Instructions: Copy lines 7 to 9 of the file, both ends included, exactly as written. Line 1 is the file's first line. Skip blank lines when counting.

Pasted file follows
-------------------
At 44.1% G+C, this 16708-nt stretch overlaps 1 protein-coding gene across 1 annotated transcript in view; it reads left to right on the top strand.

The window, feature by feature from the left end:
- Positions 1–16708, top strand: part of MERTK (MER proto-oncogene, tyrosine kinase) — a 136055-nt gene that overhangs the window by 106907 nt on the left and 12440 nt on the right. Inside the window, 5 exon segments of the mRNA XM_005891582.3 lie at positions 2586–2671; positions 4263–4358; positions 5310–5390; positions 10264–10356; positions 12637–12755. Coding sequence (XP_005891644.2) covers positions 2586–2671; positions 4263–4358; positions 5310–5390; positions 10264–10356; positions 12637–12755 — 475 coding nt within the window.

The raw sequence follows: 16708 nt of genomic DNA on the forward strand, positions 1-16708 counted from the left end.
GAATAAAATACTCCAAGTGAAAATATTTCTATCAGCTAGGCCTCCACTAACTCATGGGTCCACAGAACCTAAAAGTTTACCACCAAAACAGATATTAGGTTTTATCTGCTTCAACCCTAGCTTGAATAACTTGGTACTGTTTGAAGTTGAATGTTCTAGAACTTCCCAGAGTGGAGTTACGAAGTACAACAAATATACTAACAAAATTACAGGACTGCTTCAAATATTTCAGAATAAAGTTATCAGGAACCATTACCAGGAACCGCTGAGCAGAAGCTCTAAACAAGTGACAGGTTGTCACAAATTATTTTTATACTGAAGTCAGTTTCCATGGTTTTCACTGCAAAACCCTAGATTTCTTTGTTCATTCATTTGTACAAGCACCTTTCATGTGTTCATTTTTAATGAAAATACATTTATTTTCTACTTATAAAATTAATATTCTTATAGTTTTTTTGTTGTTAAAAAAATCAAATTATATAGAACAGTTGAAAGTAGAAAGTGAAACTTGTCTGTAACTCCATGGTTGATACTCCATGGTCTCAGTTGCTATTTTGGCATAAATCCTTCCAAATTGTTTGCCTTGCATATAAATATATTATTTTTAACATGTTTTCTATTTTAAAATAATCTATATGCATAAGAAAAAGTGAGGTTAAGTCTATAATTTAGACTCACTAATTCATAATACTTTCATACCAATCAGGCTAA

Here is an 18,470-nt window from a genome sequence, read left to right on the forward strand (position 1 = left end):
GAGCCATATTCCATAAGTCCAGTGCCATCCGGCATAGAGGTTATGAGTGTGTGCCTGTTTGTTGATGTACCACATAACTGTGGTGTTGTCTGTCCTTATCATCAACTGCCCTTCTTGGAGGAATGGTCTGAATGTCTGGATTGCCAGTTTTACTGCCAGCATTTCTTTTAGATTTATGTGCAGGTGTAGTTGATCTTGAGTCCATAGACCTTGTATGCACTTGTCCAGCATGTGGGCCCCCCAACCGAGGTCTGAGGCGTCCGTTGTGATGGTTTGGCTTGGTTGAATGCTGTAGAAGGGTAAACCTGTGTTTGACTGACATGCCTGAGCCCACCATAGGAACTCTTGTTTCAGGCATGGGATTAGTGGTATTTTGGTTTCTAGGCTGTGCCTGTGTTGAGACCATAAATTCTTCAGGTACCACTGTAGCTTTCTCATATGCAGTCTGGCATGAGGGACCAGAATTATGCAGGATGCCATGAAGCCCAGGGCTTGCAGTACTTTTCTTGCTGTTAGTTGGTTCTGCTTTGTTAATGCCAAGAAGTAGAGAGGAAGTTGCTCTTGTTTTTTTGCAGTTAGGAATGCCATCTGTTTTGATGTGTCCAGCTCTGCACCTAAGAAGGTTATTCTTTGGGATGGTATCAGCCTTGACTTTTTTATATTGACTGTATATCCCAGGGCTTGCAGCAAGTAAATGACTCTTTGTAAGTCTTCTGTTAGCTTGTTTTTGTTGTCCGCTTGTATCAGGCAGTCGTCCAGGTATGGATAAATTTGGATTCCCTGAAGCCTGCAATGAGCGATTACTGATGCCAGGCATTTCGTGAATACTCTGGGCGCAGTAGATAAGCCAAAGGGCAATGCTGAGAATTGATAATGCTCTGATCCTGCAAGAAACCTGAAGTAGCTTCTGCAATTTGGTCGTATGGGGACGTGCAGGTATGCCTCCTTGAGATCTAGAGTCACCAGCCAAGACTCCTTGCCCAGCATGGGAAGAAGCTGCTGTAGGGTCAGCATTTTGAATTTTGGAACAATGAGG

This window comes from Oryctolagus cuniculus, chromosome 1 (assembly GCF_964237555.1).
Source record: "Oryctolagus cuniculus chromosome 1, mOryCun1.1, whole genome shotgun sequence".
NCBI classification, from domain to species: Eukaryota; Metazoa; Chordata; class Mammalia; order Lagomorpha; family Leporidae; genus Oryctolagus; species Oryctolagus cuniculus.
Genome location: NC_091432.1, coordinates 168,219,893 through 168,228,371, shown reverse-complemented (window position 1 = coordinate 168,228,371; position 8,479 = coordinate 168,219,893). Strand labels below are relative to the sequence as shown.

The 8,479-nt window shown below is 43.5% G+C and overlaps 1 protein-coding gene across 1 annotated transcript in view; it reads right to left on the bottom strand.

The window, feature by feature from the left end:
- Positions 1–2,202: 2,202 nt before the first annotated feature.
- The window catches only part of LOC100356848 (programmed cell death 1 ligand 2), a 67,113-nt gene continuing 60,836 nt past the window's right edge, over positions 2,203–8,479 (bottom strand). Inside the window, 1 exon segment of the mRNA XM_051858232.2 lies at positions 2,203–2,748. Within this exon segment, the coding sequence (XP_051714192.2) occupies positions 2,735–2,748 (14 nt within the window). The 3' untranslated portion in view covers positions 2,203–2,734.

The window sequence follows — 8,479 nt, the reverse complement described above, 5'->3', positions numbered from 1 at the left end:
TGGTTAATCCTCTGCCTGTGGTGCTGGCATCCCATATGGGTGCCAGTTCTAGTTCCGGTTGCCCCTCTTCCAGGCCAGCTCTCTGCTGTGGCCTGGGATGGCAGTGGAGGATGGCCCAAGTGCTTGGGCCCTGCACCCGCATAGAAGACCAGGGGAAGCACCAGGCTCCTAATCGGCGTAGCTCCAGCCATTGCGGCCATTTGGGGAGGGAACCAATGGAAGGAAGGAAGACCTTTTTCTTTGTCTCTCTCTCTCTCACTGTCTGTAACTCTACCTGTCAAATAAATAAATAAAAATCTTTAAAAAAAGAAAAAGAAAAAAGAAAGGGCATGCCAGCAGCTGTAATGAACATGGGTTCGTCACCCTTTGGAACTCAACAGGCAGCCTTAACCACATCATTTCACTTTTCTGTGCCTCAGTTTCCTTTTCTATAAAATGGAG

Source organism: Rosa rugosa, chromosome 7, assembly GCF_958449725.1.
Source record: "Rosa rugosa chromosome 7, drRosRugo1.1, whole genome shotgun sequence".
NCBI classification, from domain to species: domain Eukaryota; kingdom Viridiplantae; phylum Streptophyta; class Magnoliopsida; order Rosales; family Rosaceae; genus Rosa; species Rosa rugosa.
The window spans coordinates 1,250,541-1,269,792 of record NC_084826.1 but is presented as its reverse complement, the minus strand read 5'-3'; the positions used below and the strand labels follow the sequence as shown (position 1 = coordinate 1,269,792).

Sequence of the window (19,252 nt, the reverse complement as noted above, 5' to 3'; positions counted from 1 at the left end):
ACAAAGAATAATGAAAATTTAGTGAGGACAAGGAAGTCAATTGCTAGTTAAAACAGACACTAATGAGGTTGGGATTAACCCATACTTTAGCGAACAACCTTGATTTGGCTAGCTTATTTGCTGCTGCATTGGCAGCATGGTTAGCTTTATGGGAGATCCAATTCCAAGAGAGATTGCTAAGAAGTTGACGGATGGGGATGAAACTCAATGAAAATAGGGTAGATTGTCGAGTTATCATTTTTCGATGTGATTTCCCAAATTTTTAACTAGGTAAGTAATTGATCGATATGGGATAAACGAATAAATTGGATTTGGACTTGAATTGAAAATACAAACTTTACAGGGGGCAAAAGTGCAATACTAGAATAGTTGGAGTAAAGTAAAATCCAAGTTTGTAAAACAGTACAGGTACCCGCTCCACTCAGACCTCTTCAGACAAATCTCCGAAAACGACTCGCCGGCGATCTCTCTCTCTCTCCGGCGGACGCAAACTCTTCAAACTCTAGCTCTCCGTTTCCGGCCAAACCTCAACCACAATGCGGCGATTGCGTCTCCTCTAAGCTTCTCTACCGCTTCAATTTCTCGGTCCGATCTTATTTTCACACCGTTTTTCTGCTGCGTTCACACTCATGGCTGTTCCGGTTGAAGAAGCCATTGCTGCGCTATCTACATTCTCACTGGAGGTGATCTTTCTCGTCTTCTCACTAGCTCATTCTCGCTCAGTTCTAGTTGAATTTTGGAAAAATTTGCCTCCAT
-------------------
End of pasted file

GAGCCATATTCCATAAGTCCAGTGCCATCCGGCATAGAGGTTATGAGTGTGTGCCTGTTTGTTGATGTACCACATAACTGTGGTGTTGTCTGTCCTTATCATCAACTGCCCTTCTTGGAGGAATGGTCTGAATGTCTGGATTGCCAGTTTTACTGCCAGCATTTCTTTTAGATTTATGTGCAGGTGTAGTTGATCTTGAGTCCATAGACCTTGTATGCACTTGTCCAGCATGTGGGCCCCCCAACCGAGGTCTGAGGCGTCCGTTGTGATGGTTTGGCTTGGTTGAATGCTGTAGAAGGGTAAACCTGTGTTTGACTGACATGCCTGAGCCCACCATAGGAACTCTTGTTTCAGGCATGGGATTAGTGGTATTTTGGTTTCTAGGCTGTGCCTGTGTTGAGACCATAAATTCTTCAGGTACCACTGTAGCTTTCTCATATGCAGTCTGGCATGAGGGACCAGAATTATGCAGGATGCCATGAAGCCCAGGGCTTGCAGTACTTTTCTTGCTGTTAGTTGGTTCTGCTTTGTTAATGCCAAGAAGTAGAGAGGAAGTTGCTCTTGTTTTTTTGCAGTTAGGAATGCCATCTGTTTTGATGTGTCCAGCTCTGCACCTAAGAAGGTTATTCTTTGGGATGGTATCAGCCTTGACTTTTTTATATTGACTGTATATCCCAGGGCTTGCAGCAAGTAAATGACTCTTTGTAAGTCTTCTGTTAGCTTGTTTTTGTTGTCCGCTTGTATCAGGCAGTCGTCCAGGTATGGATAAATTTGGATTCCCTGAAGCCTGCAATGAGCGATTACTGATGCCAGGCATTTCGTGAATACTCTGGGCGCAGTAGATAAGCCAAAGGGCAATGCTGAGAATTGATAATGCTCTGATCCTGCAAGAAACCTGAAGTAGCTTCTGCAATTTGGTCGTATGGGGACGTGCAGGTATGCCTCCTTGAGATCTAGAGTCACCAGCCAAGACTCCTTGCCCAGCATGGGAAGAAGCTGCTGTAGGGTCAGCATTTTGAATTTTGGAACAATGAGG

This window comes from Oryctolagus cuniculus, chromosome 1 (assembly GCF_964237555.1).
Source record: "Oryctolagus cuniculus chromosome 1, mOryCun1.1, whole genome shotgun sequence".